In XMPP, presence allows a person/bot/service to tell others about its availability. The latest release of Vorpal now supports presence; major annotations include the followin

  • @Presence – top level annotation to denote a class is a presence message handler
  • @PresenceType – type of the presence packet; see this
  • @Priority – priority of presence packet
  • @Show – availability. See this
  • @Status – the status of the presence packet

Lets see how we handle presence from an example. Remeber query@customer.batcomputer from the service discovery blog? Let say that after we have discovered query@customer.batcomputer, the user wants to add query to his/her roster. The following are the series of message exchanges between the user and the Customer Service.

The user sends a subscribe message, indicating that the user wants to receive query’s presence info

<presence to=”query@customer.batcomputer” from=”…” type=”subscribe“/>

If query@customer.batcomputer decides to accept the subscription, it’ll return a presence message with subscribed

<presence to=”fred@batcomputer/pidgin” … type=”subscribed“/>

Note: In most cases, there is also a reverse subscription send out viz. query@customer.batcomputer will also send a subscribe to fred@batcomputer. However in this use case query@customer.batcomputer is not interesed in fred@batcomputer‘s availability.

Once query has accepted the presence subscription of fred, the next message that query is going to get is most likely to be a probe message viz. enquiring about the presence status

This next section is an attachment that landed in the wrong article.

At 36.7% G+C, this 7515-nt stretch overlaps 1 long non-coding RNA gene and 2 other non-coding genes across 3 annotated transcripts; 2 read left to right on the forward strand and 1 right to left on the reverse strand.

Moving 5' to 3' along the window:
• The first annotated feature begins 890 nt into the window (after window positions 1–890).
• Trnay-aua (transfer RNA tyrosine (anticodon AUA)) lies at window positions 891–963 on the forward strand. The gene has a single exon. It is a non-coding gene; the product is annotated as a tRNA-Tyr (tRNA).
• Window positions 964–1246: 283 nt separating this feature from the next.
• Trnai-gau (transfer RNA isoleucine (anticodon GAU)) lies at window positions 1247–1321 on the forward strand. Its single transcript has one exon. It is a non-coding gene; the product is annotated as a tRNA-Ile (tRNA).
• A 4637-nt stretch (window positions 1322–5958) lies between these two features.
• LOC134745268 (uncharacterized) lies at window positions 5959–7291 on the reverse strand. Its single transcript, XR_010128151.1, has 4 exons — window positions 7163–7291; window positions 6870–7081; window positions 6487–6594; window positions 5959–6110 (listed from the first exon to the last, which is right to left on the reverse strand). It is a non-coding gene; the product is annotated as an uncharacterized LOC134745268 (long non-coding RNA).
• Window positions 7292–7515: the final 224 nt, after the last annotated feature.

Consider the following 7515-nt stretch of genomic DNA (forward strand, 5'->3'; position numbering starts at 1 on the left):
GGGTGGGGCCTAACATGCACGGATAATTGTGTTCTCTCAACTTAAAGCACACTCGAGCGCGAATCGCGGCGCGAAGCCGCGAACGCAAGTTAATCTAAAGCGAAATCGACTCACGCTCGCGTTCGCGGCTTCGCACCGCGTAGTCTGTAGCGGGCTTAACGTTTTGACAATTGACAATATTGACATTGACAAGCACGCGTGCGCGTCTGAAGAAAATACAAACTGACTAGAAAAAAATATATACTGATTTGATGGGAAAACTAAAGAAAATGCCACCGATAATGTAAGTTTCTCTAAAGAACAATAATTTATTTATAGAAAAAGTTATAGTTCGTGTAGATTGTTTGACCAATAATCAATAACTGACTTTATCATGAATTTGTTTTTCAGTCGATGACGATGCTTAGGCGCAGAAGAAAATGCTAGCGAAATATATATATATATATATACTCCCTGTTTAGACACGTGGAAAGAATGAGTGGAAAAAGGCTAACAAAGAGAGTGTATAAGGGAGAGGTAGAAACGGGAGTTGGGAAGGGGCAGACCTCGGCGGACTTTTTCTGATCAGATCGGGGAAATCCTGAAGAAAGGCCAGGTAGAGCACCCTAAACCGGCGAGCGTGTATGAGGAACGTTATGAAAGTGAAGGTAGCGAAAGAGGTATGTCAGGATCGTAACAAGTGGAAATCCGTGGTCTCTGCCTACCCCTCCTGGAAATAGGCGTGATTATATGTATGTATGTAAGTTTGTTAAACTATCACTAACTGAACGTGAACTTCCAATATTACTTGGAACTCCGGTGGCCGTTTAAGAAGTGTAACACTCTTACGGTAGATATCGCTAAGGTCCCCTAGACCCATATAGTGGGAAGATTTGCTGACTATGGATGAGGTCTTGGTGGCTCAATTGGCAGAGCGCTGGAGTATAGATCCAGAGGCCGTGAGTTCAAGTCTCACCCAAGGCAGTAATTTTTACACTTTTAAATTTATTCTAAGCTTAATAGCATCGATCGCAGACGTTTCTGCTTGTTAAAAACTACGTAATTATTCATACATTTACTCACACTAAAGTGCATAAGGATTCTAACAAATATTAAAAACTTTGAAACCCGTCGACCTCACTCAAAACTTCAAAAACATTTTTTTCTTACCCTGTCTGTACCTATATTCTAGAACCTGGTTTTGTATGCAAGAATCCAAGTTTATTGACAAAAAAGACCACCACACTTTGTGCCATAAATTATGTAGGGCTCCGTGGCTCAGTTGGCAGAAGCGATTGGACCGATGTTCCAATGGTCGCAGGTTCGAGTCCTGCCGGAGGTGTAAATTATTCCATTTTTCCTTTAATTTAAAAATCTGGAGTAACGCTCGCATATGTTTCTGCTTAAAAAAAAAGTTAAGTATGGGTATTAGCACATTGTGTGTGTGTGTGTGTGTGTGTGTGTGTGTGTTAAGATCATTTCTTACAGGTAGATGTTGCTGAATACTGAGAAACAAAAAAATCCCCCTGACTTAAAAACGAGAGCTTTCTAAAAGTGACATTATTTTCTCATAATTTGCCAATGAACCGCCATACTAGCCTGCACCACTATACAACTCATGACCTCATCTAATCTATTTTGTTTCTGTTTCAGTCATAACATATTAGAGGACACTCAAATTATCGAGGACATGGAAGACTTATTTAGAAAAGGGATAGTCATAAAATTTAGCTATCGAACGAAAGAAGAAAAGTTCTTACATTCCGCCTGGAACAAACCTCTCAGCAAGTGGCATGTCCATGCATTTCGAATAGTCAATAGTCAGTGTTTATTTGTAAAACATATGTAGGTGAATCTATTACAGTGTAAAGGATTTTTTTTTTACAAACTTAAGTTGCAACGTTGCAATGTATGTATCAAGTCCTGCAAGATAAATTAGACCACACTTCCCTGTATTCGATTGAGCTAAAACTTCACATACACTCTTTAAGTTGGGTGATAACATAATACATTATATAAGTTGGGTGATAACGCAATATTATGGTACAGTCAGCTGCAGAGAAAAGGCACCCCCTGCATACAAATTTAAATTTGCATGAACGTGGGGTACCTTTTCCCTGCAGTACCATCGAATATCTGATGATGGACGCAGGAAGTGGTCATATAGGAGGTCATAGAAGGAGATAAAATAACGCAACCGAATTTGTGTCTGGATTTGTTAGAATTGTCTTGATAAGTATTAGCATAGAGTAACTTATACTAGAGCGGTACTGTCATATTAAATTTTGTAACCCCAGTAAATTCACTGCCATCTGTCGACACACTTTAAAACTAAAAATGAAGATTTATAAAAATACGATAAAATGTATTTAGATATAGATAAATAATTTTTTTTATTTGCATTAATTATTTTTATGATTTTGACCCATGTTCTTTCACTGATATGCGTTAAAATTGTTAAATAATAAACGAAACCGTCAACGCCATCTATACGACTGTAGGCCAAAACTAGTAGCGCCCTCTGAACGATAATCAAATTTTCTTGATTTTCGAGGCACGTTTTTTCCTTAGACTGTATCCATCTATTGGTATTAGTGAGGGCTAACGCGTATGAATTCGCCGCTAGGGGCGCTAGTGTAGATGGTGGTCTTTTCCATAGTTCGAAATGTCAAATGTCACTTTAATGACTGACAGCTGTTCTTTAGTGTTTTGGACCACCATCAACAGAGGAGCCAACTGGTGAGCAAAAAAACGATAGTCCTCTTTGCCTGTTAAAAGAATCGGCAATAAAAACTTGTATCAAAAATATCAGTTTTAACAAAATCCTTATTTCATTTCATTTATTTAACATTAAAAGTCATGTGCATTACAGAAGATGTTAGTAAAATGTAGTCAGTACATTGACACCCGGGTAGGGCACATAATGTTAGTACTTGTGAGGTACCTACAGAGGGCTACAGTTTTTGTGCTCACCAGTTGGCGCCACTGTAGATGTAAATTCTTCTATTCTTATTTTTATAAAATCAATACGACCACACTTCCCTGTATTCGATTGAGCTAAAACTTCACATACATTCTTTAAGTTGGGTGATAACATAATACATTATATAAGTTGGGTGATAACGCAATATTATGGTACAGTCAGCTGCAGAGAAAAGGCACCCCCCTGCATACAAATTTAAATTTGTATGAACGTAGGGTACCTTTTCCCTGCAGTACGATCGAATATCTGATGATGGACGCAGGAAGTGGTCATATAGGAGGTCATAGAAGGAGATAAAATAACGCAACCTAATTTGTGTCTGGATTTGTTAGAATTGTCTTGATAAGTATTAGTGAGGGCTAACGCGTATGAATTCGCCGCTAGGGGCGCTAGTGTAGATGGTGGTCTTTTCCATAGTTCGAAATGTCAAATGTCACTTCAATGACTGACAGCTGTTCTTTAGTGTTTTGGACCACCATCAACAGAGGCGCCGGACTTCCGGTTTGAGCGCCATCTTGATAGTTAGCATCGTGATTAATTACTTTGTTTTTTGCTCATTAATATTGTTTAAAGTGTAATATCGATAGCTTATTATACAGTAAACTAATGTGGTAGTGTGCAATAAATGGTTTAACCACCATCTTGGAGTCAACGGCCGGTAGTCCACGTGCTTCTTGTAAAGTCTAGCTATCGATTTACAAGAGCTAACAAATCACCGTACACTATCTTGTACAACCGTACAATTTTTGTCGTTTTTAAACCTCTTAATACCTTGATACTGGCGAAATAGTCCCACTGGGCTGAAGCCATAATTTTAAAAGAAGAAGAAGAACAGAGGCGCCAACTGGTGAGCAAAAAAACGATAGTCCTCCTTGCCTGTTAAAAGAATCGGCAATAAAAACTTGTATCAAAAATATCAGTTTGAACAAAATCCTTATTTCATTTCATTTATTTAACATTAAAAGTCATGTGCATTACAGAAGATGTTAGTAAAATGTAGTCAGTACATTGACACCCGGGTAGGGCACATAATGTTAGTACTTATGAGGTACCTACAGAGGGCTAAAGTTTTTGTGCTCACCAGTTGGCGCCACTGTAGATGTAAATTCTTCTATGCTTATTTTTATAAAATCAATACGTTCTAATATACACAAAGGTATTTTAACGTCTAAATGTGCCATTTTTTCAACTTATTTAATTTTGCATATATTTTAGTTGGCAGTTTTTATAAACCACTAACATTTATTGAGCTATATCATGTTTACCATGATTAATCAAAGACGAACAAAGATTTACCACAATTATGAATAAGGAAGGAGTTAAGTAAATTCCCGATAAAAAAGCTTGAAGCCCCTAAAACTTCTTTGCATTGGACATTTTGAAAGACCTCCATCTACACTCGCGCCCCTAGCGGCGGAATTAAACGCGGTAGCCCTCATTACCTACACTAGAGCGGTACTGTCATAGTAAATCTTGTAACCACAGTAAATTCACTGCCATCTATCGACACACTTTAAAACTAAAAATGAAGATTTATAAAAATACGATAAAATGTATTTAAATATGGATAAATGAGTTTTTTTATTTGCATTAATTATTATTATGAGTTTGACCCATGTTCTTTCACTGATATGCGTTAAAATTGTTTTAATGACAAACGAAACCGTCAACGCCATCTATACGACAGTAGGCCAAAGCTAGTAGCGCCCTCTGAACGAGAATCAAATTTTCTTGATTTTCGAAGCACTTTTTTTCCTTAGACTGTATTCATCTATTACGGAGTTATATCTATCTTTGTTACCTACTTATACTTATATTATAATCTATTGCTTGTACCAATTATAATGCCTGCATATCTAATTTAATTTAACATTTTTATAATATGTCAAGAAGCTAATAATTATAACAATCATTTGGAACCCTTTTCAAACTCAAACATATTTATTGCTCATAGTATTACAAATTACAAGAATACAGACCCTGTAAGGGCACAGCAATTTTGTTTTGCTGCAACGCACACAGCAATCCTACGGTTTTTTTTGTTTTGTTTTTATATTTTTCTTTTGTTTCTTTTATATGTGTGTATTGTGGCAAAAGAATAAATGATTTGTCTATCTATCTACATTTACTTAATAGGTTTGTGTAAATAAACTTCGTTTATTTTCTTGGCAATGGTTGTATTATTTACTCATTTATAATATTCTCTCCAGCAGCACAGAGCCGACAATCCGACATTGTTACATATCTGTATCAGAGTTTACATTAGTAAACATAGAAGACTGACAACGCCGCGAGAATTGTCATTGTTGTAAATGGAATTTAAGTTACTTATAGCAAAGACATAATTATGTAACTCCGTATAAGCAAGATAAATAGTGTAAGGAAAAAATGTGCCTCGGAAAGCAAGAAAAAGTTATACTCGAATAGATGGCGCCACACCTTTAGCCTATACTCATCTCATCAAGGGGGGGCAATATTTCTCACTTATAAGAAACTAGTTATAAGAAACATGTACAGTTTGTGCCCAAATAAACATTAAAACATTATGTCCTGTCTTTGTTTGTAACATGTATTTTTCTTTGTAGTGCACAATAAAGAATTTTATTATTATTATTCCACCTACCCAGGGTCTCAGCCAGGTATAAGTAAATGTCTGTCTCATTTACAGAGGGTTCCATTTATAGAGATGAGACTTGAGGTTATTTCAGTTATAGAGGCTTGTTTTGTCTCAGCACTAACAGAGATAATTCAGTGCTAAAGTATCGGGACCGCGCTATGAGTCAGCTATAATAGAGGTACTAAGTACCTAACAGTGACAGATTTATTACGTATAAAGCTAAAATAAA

<presence to=”query@customer.batcomputer” … type=”probe“/>

query can reply in the following way

<presence to=”fred@batcomputer/pidgin” …>
   <status>Available for customer enquiry</status>

assuming it is available.

We will now implement the above set of interactions with Vorpal.

public class PresenceHandler {
   //Method to handle subscription
   public Object handleSubscription() {
      return (org.xmpp.packet.Presence.Type.subscribed);

  • Firstly presence handlers must be annnotated with @Presence annotation.
  • The @To is really optional; in here we are really particular in that we only want to entertain subscription request to query@customer.batcomputer.
  • Another point here is the use of @PresenceType to discriminate the packet; as you can see from the example above, when there is a subscription request handleSubscription() will fire and reply with a subscribed.

After accepting the subscription, we will now need to handle probe messages. The following handler shows how this is done

   public List<Object> handleProbe() {
      List<Object> result = new LinkedList<Object>();
      //Available to ‘chat’
      result.add(“Available for customer enquiry”);
      result.add(5); //Priority
      return (result);

Before I conclude this blog, I would like to add that any subscription to the component is not handle by the XMPP server viz. fred@batcomputer subscription to query@customer.batcomputer should be handle by the component (CustomerService). In the example above you should probably save the senders JID if you want to do something with it later eg. notifying them that the service is going away when you are shutting the service down. Here is the modifed presenceHandler() with the sender’s JID

   //Method to handle subscription
    public Object handleSubscription(@From JID from) {
      //Persist sender
      return (org.xmpp.packet.Presence.Type.subscribed);

Vorpal supports component lifecycle event which allows you to send presence info to your subscribers. I’ll blog about lifecycle and other miscellaneous features in an upcoming blog. For the impatient, see this as an example of using lifecycle events.

The latest build of the project is available here.

Till next time

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